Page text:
Blue Jays power-hitting prospect Rowdy Tellez shot up the organizational rankings in 2015 with a strong regular season and Arizona Fall League showing
Hon. Mentions Part 1 Hon. Mentions Part 2 #30: Freddy Rodriguez
#29: Evan Smith #28: Deiferson Barreto #27: Chad Girodo
#26: Roemon Fields #25: Rodrigo Orozco #24: Reggie Pruitt #23: Joe Biagini
#22: Carl Wise #21: Tom Robson #20: Matt Dean #19: Andy Burns
#18: Guadalupe Chavez #17: Ryan Borucki #16: Jose Espada #15: Dan Jansen
#14: Dwight Smith Jr. #13: D.J. Davis #12: Mitch Nay #11: Angel Perdomo
#10: Clinton Hollon #9: Max Pentecost #8: Justin Maese #7: Jon Harris
#6: Richard Urena #5: Sean Reid-Foley #4: Conner Greene
Rowdy Tellez. The name you love, the bat you’re about to.
The mammoth left-handed hitter joined the Blue Jays in round 30 of the 2013 MLB Draft, but it wasn’t for a lack of talent. After committing to the University of Southern California to play NCAA ball, teams steered clear of Tellez despite his status as one of the top raw power bats in the class.
Toronto took a flier late, and with a significant over-slot bonus allowed by their failure to sign Phil Bickford, they were able to tempt him into professional ball early. So far, so good.
Name: Rowdy Tellez
Position: 1B Age: 20
Height: 6’4” Weight: 245 lbs.
Throws: Left Bats: Left
Acquired: 30th round of 2013 draft
After a quick 2013 debut in the Gulf Coast League, Tellez saw time with Bluefield and Lansing in 2014 while racking up 267 plate appearances.
That season, his raw (and still developing) power tool was complimented well by his plate approach and contact bat. Tellez managed a cumulative slash line of .305 / .375 / .438 with six home runs, walking 26 times compared to 37 strikeouts.
The home run stroke came to life this past season between Lansing and Hi-A Dunedin, where Tellez knocked out 14 big flies across 103 games. Tellez also added 24 doubles and 77 RBI.
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His success continues with the Salt River Rafters of the Arizona Fall League over 21 games at season’s end, where Tellez stayed right around that productive baseline with an .839 OPS including four home runs. It caught the attention of the organization, as well, including then-interim general manager Tony LaCava.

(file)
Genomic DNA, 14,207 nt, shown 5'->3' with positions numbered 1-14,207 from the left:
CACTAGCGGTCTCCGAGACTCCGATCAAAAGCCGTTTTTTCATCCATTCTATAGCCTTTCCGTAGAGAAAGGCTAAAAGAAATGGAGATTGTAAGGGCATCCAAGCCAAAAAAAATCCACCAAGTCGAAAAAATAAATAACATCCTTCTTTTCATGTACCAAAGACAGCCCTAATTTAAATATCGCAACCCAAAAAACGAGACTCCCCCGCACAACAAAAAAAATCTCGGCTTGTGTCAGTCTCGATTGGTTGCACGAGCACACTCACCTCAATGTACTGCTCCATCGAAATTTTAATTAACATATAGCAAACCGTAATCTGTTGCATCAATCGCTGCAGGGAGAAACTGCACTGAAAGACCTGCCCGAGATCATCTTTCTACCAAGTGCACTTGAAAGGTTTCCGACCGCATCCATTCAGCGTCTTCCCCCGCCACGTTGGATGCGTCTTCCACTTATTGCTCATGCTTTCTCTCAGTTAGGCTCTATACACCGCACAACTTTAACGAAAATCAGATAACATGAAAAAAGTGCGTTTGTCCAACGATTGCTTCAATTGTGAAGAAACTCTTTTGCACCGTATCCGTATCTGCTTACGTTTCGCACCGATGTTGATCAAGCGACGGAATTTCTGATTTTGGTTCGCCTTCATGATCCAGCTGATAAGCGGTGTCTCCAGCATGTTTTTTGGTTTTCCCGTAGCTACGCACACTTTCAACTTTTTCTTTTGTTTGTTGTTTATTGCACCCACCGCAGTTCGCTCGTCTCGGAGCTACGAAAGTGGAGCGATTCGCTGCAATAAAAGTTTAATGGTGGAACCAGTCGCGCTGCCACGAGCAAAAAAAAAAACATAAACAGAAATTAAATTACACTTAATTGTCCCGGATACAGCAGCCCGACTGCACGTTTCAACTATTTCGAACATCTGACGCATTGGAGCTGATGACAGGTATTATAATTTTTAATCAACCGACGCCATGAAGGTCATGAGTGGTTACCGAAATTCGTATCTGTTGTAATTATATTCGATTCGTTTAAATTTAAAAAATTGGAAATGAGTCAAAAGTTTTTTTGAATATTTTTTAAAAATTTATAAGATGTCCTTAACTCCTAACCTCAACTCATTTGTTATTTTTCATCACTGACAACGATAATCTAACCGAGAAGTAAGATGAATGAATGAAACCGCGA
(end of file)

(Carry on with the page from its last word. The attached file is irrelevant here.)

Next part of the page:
“He plays the game with a lot of naturalness,” LaCava told Brendan Kennedy of The Star. “It’s not a cookie-cutter swing. There’s a lot of rhythm to it, much like hitters in the past.”
Rhythm is certainly the word for it, and Tellez’s development into a multi-field hitter with high-contact potential is just as exciting as his pure pop. Any level of diversity in his offensive talent will help to offset his value in the field. While he’s a fine fielder and took strides through 2015, a strictly first-base prospect doesn’t benefit from the same positional value boost of a shortstop or centre-fielder.
Tellez has received an invite to the major league spring training camp this year to let him dip a toe, and 2016 could represent a true springboard moment for his timeline. Touching the double-A level is always a significant challenge for power bats, as pitchers at that level have more developed secondary offerings. Off-speed pitches, especially.
His all-around feel for hitting gives me a great deal of optimism that Tellez will continue to thrive, however. And don’t forget, he’s just 20 years old.
It’s still early to have an eye too far down the road, but if Tellez surges out of the gates and establishes himself as more of a certainty, that’s going to factor into Toronto’s longterm decision-making at some level.
If there’s any level of belief that he can develop into a true middle-of-the-order bat within the next two-to-three seasons, perhaps that impacts how the Blue Jays view someone like Edwin Encarnacion. Though, the risk in weighing that too heavily is awfully large.
Tellez’s limitations on the bases and his lack of defensive versatility will keep a cap on his prospect value on some lists, but in the American League East and at the Rogers Centre, the match is near-beautiful. If you’re someone who picks only a handful of prospects to watch closely over the course of a season, circle Rowdy’s name in red.